13 "The image of the triune God is in the sphere, namely of the Father in the center, of the Son in the outer surface and of the Holy Ghost in the uniformity of connection between point and intervening space or surroundings." Johannes Kepler, 'Mysterium Cosmographicum', quoted by Wolfgang Pauli (1900-1958) in 'Embracing the Rational and the Mystical'

14 "Consciousness is a singular of which the plural is unknown;… there IS only one thing, and what seems to be a plurality is merely a series of different aspects of this one thing." Erwin Schroedinger (1887-1961), 'The I That Is God'

15 "To recognize is to compare the sense perception outside with the original pictures inside, and to judge that it conforms to them. Proclus has expressed the matter very finely in his simile of awakening, as from a dream. For just as the sensorily presented things in the oute world recall to us those which we formerly perceived in the dream, so also the mathematical relations given in sensibility call forth those intelligible archetypes which were already given inwardly beforehand, so that they now shine forth truly and vividly in the soul." Kepler, 'Harmony of the World', quoted by Werner Heisenberg (1901-1976), 'Science and the Beautiful'

16 "Mathematics is the archetype of the beauty of the world." Johannes Kepler (1571-1630), quoted by Werner Heisenberg in 'Science and the Beautiful'

17 "The significant point: every physicist in this volume was profoundly struck by the fact that the natural realm obeys in some sense the laws or forms of mathematics, or, in general, obeys some sort of archetypal mental-forms."

18 "If the longing for the achievement of the goal is powerfully alive within us, then shall we not lack the strength to find the means for reaching the goal and for translating it into deeds." Albert Einstein (1879-1955), 'Science and Religion'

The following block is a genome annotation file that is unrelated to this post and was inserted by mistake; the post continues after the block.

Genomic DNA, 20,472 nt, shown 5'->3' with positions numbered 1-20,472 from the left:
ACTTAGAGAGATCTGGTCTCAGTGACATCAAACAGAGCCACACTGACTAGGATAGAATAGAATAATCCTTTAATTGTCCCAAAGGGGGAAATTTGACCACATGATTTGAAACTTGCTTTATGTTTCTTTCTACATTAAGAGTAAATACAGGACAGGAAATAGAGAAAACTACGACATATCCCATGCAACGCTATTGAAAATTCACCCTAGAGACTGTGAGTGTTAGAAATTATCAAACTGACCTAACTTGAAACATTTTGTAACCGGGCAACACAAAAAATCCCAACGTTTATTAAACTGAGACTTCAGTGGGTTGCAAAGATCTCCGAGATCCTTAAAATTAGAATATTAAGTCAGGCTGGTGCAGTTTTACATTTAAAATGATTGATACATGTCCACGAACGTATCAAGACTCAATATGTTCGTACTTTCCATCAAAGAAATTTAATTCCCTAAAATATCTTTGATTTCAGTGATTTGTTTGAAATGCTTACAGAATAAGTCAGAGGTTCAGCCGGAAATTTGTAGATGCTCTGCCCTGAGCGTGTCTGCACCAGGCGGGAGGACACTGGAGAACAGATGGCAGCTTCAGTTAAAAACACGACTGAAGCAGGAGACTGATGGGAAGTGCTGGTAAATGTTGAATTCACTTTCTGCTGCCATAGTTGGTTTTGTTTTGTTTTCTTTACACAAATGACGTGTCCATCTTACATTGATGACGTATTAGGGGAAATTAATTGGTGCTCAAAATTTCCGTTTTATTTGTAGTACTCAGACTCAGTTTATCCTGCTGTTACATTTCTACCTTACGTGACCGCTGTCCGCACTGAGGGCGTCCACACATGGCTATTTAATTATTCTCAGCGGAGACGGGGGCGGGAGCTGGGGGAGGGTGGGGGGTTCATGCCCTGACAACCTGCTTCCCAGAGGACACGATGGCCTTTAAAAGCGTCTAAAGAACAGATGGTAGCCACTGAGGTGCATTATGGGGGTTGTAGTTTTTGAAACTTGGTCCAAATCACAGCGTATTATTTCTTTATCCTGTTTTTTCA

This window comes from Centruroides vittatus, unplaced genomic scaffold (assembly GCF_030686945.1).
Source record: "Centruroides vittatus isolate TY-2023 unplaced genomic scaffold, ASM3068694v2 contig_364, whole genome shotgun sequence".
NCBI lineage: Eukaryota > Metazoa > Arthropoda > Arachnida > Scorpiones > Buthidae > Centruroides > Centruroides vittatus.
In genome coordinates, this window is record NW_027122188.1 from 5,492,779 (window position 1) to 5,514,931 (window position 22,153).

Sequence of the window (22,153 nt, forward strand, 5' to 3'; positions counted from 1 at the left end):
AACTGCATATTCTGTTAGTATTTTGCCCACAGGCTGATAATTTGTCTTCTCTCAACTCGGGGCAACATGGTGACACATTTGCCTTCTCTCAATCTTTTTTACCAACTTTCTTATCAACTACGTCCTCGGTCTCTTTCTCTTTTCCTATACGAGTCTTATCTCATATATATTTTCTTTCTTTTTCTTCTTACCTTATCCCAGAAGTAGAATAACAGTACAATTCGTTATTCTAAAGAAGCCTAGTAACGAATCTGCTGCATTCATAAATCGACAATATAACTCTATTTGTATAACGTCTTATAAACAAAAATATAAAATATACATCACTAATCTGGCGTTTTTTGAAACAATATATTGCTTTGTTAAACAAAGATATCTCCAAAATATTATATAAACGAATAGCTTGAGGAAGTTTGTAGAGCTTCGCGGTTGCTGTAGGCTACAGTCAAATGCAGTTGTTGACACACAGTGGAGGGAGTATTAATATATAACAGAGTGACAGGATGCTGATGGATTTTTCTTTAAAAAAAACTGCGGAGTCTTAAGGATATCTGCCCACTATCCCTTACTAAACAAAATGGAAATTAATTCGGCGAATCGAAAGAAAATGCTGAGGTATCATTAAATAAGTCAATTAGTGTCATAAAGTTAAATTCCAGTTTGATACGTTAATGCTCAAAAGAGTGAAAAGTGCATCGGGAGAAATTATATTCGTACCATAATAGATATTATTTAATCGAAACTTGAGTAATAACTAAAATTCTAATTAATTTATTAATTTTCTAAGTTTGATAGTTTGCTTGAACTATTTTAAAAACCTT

19 "The spiritual world is one single spirit who stands like unto a light behind the bodily world and who, when any single creature comes into being, shines thorugh it as through a window." Aziz Nasafi, 13th century Islamic Persian mystic, quoted by Erwin Schroedinger in 'The Oneness of Mind'

20 "If I were to try to put into words the essential truth revealed in the mystic experience, it would be that our minds are not apart from the world, and the feelings that we have of gladness and melancholy and our yet deeper feelings are not of ourselves alone, but are glimpses of a reality transcending the narrow limits of our particular consciousness – that the harmony and beauty of the face of Nature is, at root, one with the gladness that transfigures the face of man." Sir Arthur Eddington (1882-1944), 'Mind Stuff'

21 "I – I in the widest meaning of the word, that is to say, every conscious mind that has ever said or felt 'I' – am the person who controls the motion of the atoms according to the Laws of Nature…the insight is not new. The earliest records, to my knowledge, date back some 2500 years or more. From the early great Upanishads the recognition Atman = Brahman (the personal self equals the omnipresent)…was in Indian thought considered to represent the quintessence of deepest insight into the happenings of the world…Again, the mystics of many centuries, independently, yet in perfect harmony with each other (somewhat like the particles in an ideal gas) have described, each of them, the unique experience of his or her life in terms that can be condensed in the phrase: Deus factus sum (I have become God)." Erwin Schroedinger (1887-1961), 'The I That Is God'

22 "The search for the 'one', for the ultimate source of all understanding, has doubtless played a similar role in the origin of both religion and science." Werner Heisenberg (1901-1976), 'The Debate between Plato and Democritus'

This body of quotes compiled by JoAnn Kite